Monday, November 24, 2008
Another Flaw In The Public Equity Market
You know, when a courtroom judge has a *conflict* that might even be perceived as faintly prejudicial,...he recuses himself from the case.
But here we have this disastrous Bank of America / Merrill Lynch merger and the biased Morons who will be voting on the combination.
Click to enlarge the commentary of the Ken Lewis fan club.
There is palpable unrest, disgust, and fear from Bank of America shareholders towards the proposed Merrill Lynch takeover. Yet their voice, their vote will be offset come vote time by *cross-ownership*. Read Markets See BofA’s Deal for Merrill Lynch as Increasingly in Doubt and be sure to peruse the comment thread.
Supposedly, there are plenty of fund managers who own shares of both companies. Merrill shareholders won't in any way be voting against the merger - as their stock would in all likelihood be ZERO without the BAC lifeline, er deposit base. So, if they have proxies on the BAC side as well, they'll most definitely be voting *in block* for the merger; they'll be canceling out dissent on the Bank of America side and cementing the marriage as a *done deal*.
Now as I write this, I realize that my thesis is somewhat ill-founded.
Theoretically, funds that own both companies could sell their Merrill shares AND then vote against the union on the BAC proxy. For sure, if Bank of America backs out of (or votes down) the merger, the stock will pop. I'd say at least $5-$8 per share.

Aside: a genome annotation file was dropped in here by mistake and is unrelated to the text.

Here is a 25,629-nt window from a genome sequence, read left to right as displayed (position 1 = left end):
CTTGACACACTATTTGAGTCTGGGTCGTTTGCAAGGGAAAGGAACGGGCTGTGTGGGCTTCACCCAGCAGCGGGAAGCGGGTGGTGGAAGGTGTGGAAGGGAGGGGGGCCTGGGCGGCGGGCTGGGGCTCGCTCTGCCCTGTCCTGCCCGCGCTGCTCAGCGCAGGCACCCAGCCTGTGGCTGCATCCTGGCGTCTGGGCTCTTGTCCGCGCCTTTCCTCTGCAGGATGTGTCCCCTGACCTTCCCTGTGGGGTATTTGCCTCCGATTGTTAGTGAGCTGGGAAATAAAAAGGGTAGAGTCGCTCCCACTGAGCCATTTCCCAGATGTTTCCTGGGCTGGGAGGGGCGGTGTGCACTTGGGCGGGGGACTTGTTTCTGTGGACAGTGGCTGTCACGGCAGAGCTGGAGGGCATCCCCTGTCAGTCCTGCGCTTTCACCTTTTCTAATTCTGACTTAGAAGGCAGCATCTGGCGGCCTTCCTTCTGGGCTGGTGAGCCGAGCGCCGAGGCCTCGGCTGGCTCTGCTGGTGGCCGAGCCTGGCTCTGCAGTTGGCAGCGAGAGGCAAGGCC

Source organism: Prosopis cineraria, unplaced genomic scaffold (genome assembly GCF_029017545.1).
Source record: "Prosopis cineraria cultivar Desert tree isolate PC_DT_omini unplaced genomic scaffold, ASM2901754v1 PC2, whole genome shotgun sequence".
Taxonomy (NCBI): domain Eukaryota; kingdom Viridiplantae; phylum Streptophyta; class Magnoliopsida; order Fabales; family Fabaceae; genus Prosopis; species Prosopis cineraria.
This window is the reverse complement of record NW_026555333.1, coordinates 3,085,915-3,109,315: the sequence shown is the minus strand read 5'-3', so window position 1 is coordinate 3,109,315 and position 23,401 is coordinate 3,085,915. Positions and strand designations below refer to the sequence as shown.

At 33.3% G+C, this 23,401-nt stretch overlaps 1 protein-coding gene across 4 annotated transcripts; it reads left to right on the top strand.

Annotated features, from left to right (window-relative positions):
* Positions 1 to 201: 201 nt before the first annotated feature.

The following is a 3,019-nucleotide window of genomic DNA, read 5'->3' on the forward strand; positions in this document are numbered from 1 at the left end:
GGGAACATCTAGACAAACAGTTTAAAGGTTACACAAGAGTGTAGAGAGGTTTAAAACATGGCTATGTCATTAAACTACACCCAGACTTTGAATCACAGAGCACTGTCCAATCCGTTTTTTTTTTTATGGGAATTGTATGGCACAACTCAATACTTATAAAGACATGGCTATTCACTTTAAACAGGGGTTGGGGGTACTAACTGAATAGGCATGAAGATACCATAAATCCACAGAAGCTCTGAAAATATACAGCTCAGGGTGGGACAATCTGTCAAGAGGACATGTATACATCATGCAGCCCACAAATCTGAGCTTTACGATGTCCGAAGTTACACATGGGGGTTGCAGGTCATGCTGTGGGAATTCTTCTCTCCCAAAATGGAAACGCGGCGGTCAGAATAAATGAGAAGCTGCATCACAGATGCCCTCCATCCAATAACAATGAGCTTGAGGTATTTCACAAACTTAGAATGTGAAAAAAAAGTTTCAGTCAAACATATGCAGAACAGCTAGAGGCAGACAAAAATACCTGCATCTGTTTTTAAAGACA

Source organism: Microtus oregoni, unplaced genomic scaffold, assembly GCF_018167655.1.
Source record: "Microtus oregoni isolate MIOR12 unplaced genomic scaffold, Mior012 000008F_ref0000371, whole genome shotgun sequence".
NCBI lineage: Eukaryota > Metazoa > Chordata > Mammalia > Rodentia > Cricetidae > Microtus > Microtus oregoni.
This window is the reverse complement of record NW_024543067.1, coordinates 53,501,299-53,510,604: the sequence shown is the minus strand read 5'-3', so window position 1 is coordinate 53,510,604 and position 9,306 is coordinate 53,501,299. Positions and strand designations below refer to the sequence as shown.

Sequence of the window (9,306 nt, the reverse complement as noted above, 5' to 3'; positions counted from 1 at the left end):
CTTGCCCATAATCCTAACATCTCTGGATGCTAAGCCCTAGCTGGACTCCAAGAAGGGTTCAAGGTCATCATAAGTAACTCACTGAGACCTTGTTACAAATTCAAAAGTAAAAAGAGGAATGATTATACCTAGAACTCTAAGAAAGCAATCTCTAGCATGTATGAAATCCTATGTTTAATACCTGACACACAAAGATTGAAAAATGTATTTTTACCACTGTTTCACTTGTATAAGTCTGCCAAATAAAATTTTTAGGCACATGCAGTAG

And, presumably, many funds that owned both when the merger was announced may have already dumped Merrill back the deal was announced - if they didn't like what Ken Lewis *acquired*. Make no mistake, MER is what's dragging BAC down. Go on and try, just try to find someone at Merrill that's blaming the merger for their stock's descent. If that alone doesn't tell Ken Lewis that this merger is Moronic, I don't know what would.
So I guess the bias of *cross-ownership* may already be defanged within this shareholder vote.
But then again, why should we dare underestimate the stupidity of anyone who owns BOTH of these pieces of crap???
If anyone does still own them both today, their best bet is selling MER and voting the merger down. If the merger falls apart, their BAC stock will pop considerably.
AND, if the deal goes through anyway, when BAC drops to $4 a share like Citigroup, well then they'll only have lost half of their money!
Wait. Check that. Their best bet is probably to sell them both and cut their losses.
Then they should dump the scant proceeds into commodities...